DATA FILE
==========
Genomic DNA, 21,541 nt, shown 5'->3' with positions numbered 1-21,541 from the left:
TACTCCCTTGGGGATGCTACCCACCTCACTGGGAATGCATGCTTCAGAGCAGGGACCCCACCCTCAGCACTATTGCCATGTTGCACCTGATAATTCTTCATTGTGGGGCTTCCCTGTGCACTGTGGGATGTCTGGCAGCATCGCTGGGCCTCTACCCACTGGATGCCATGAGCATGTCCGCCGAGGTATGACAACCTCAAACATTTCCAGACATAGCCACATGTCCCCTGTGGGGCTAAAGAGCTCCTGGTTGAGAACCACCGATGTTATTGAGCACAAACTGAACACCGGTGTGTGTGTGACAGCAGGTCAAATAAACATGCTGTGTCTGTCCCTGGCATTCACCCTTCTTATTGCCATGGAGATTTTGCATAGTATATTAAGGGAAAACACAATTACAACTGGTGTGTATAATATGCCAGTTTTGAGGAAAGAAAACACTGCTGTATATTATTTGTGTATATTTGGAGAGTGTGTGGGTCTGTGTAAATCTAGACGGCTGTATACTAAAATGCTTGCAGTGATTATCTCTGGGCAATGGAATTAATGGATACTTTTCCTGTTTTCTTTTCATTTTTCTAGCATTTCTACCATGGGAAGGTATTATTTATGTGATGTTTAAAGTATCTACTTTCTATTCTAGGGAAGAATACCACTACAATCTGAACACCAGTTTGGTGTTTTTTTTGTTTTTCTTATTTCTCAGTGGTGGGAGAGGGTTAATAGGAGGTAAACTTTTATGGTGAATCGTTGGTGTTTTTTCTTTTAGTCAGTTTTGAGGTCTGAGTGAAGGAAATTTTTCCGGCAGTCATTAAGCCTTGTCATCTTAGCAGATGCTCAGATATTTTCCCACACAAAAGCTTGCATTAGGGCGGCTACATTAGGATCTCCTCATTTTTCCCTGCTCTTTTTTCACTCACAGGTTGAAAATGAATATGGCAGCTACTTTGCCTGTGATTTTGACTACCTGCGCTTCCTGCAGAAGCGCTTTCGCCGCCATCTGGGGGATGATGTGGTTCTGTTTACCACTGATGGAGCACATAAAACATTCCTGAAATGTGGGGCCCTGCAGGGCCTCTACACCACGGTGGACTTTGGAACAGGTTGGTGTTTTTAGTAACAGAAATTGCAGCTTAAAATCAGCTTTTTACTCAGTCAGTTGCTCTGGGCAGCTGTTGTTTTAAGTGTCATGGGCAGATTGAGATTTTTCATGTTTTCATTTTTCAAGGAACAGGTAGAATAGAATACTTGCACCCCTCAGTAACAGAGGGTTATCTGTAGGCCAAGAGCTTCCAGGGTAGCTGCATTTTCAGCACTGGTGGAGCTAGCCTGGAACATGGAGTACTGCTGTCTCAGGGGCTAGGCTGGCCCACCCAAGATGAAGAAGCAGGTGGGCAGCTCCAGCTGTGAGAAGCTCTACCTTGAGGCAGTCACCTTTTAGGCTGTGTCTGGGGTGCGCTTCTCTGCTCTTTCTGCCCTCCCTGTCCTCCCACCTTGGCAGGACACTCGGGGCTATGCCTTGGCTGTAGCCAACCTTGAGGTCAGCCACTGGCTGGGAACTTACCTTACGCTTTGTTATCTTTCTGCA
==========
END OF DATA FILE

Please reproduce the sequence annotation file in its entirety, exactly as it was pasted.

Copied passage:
Genomic DNA, 21,541 nt, shown 5'->3' with positions numbered 1-21,541 from the left:
TACTCCCTTGGGGATGCTACCCACCTCACTGGGAATGCATGCTTCAGAGCAGGGACCCCACCCTCAGCACTATTGCCATGTTGCACCTGATAATTCTTCATTGTGGGGCTTCCCTGTGCACTGTGGGATGTCTGGCAGCATCGCTGGGCCTCTACCCACTGGATGCCATGAGCATGTCCGCCGAGGTATGACAACCTCAAACATTTCCAGACATAGCCACATGTCCCCTGTGGGGCTAAAGAGCTCCTGGTTGAGAACCACCGATGTTATTGAGCACAAACTGAACACCGGTGTGTGTGTGACAGCAGGTCAAATAAACATGCTGTGTCTGTCCCTGGCATTCACCCTTCTTATTGCCATGGAGATTTTGCATAGTATATTAAGGGAAAACACAATTACAACTGGTGTGTATAATATGCCAGTTTTGAGGAAAGAAAACACTGCTGTATATTATTTGTGTATATTTGGAGAGTGTGTGGGTCTGTGTAAATCTAGACGGCTGTATACTAAAATGCTTGCAGTGATTATCTCTGGGCAATGGAATTAATGGATACTTTTCCTGTTTTCTTTTCATTTTTCTAGCATTTCTACCATGGGAAGGTATTATTTATGTGATGTTTAAAGTATCTACTTTCTATTCTAGGGAAGAATACCACTACAATCTGAACACCAGTTTGGTGTTTTTTTTGTTTTTCTTATTTCTCAGTGGTGGGAGAGGGTTAATAGGAGGTAAACTTTTATGGTGAATCGTTGGTGTTTTTTCTTTTAGTCAGTTTTGAGGTCTGAGTGAAGGAAATTTTTCCGGCAGTCATTAAGCCTTGTCATCTTAGCAGATGCTCAGATATTTTCCCACACAAAAGCTTGCATTAGGGCGGCTACATTAGGATCTCCTCATTTTTCCCTGCTCTTTTTTCACTCACAGGTTGAAAATGAATATGGCAGCTACTTTGCCTGTGATTTTGACTACCTGCGCTTCCTGCAGAAGCGCTTTCGCCGCCATCTGGGGGATGATGTGGTTCTGTTTACCACTGATGGAGCACATAAAACATTCCTGAAATGTGGGGCCCTGCAGGGCCTCTACACCACGGTGGACTTTGGAACAGGTTGGTGTTTTTAGTAACAGAAATTGCAGCTTAAAATCAGCTTTTTACTCAGTCAGTTGCTCTGGGCAGCTGTTGTTTTAAGTGTCATGGGCAGATTGAGATTTTTCATGTTTTCATTTTTCAAGGAACAGGTAGAATAGAATACTTGCACCCCTCAGTAACAGAGGGTTATCTGTAGGCCAAGAGCTTCCAGGGTAGCTGCATTTTCAGCACTGGTGGAGCTAGCCTGGAACATGGAGTACTGCTGTCTCAGGGGCTAGGCTGGCCCACCCAAGATGAAGAAGCAGGTGGGCAGCTCCAGCTGTGAGAAGCTCTACCTTGAGGCAGTCACCTTTTAGGCTGTGTCTGGGGTGCGCTTCTCTGCTCTTTCTGCCCTCCCTGTCCTCCCACCTTGGCAGGACACTCGGGGCTATGCCTTGGCTGTAGCCAACCTTGAGGTCAGCCACTGGCTGGGAACTTACCTTACGCTTTGTTATCTTTCTGCA